Notable Subtractions: DE Kenechi Udeze (1st round draft choice, Minnesota Vikings), OL Jacob Rogers (2nd round draft choice, Dallas Cowboys), WR Keary Colbert (2nd round draft choice, Carolina Panthers)
Notable Returnees: RB LenDale White, RB Hershel Dennis, WR Steve Smith, TE Alex Holmes, DL Mike Patterson, LB Lofa Tatupu, LB Dallas Sartz, DB Darnell Bing, DB Jason Leach.
Offensive Overview: The Trojans return an impressive display of skill players, led by the reigning Pac-10 Offensive Player of the Year in Matt Leinart, and a mastermind directing the system in offensive coordinator Norm Chow. At their disposal will be a trio of running backs in Reggie Bush, Hershel Dennis and LenDale White who combine with different skills when each is in the game but the fullback spot will break in a new starter as Brandon Hancock misses at least part of the season with injury. A pair of talented tight ends return from injury in Alex Holmes and Dominique Byrd and both have performed well in summer drills. The eligibility status of Mike Williams will have a big impact on the receiver spot although Steve Smith is ready to establish himself as a star no matter who else is in the lineup. A big key for the success of offense will be the development of the line as the Trojans could replace as many as four starters from last season. Look for Chow to utilize a lot of quick throws to help take the pressure off his line and put the ball in the hands of his talented playmakers in the open field. In Leinart the Trojans have a quarterback who knows the Chow system extremely well and Matt will be counted on once again to simply guide the offense in an efficient manner.
Defensive Overview: This unit has a chance to be one of the best in college football this year with a talented group at linebacker, a pair of honors candidates up front and an experienced group in the secondary. Groots, Tatupu and Sartz are three instinctive players who know how to find the football and they are backed up by a terrific group of reserves. Cody is one of the elite linemen in the nation and he will likely move from tackle to end for his senior year while Patterson will stay put as one of the quickest nose guards around. Bing and Leach lead the safety spot while a host of players will fight for playing time at corner. Pete Carroll returns to call the shots on defense and in his three years at USC it's been made clear that his defensive mind is at another level as it relates to the college game. We're starting to see the defense evolve with players that have been recruited by Pete Carroll to fit his system. It's impressive when you consider what Carroll has done in recent years (nine sacks in one game against Michigan!) and that level of play should only improve as he continues to put the pieces of his puzzle together. We've got a nice blend of players who can run but who will also hit you and that style of play certainly mirrors the image of their coach. With Carroll running the show the 2004 USC defense figures to show more of the stifling and dominating play that we've grown accustomed to seeing in recent years.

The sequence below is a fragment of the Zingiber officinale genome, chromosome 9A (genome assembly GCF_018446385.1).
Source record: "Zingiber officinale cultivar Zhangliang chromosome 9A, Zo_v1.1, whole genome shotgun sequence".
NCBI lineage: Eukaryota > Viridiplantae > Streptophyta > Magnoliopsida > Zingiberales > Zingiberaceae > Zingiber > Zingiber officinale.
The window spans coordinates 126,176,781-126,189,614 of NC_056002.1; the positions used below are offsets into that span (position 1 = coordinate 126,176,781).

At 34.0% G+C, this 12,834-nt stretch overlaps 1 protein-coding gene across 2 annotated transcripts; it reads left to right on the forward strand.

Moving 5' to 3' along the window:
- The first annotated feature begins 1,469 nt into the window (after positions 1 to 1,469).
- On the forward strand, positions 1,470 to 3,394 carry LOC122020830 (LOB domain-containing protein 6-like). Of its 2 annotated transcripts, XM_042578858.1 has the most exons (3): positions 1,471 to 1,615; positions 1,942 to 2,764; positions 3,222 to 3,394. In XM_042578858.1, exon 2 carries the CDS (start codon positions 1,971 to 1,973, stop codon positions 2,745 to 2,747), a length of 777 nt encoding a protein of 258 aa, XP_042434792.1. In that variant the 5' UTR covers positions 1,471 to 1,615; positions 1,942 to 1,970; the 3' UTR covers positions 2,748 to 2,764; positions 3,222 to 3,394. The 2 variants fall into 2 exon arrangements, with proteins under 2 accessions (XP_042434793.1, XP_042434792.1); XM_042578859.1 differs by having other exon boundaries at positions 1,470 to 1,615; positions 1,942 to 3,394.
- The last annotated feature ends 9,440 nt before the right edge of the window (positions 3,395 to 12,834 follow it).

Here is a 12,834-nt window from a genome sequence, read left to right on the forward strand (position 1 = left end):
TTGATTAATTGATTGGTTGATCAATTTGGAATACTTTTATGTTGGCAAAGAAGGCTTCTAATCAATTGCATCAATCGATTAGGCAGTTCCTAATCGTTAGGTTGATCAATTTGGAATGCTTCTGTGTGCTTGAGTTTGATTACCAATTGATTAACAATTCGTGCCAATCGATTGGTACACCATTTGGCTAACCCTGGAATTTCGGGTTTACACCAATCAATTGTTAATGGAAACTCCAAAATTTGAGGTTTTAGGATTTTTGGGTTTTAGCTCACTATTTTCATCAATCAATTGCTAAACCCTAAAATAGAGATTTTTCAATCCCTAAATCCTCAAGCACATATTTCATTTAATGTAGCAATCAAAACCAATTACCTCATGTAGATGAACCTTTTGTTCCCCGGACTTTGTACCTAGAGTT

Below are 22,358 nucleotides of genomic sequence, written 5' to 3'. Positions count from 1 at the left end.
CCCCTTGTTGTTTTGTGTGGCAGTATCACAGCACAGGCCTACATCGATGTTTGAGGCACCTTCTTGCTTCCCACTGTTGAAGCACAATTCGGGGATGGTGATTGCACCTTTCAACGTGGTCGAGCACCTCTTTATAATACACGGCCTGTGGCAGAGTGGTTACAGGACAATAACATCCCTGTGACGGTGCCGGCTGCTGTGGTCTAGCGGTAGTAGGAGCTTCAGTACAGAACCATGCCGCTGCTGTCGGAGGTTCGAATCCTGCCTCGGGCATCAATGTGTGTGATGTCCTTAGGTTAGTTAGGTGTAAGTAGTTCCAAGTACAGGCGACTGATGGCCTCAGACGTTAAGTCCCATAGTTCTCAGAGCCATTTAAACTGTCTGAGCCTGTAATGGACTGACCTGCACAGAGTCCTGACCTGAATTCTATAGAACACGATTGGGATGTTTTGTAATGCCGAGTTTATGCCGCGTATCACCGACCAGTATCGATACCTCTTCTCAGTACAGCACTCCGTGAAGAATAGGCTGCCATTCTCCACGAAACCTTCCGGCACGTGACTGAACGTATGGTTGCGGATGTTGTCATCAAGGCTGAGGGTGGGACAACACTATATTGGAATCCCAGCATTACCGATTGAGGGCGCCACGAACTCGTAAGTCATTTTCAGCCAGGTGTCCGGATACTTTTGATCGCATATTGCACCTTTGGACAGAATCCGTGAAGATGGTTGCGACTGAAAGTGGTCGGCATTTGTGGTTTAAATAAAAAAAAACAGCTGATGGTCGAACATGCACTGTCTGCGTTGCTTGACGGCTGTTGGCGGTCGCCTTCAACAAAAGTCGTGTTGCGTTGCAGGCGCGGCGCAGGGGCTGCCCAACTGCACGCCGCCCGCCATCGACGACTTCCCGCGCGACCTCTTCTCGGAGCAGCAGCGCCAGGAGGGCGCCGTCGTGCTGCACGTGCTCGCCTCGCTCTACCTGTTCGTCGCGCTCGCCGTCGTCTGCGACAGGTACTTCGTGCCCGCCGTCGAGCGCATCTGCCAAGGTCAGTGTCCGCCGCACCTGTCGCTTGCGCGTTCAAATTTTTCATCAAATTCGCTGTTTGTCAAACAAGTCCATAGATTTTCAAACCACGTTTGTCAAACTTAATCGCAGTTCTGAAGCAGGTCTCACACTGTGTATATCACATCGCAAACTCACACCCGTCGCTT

Special Teams Overview: The Trojans are in excellent shape for special teams this season with Thomas Malone, who many consider to be the top punter in the country, an experienced kicker in Ryan Killeen and a top flight return man in Bush who will handle both kickoff and punt returns. We should also see improved coverage and return teams due to the available talent on the roster, particularly at linebacker where key special teams performers are often found. If the snapper position can be settled in a positive fashion the special teams will be a strength for the team in 2004.
USC will win the national championship if... they can stay healthy and maintain their focus throughout the season. The Trojan program is performing at a high level right now under Carroll and a slot in the title game is certainly within their reach.
|2004 WASHINGTON HUSKIES|
|Author: David Samek, Dawgman.com|
Last Season's Record: 6-6 (4-4, T-6th in Pac-10)
Last Bowl Appearance: 2002 Sun Bowl (34-24 loss to Purdue)
Key matchup(s): Sept. 18 UCLA (ABC), Sept. 25 @Notre Dame (NBC), Oct. 30 @Oregon, Nov. 20 @WSU (ABC).
Star Power: OT Khalif Barnes, 6-6 300 senior, WR Charles Frederick 6-0 195 senior, FB Zach Tuiasosopo, 6-2 250 senior, CB Derrick Johnson 6-0 190 senior.
Notable Additions: S Dashon Goldson 6-2 204 JC transfer, DE Greyson Gunheim 6-6 230 Analy HS, CA.
Notable Subtractions: QB Cody Pickett, WR Reggie Williams, DT Terry Johnson, all drafted by NFL teams.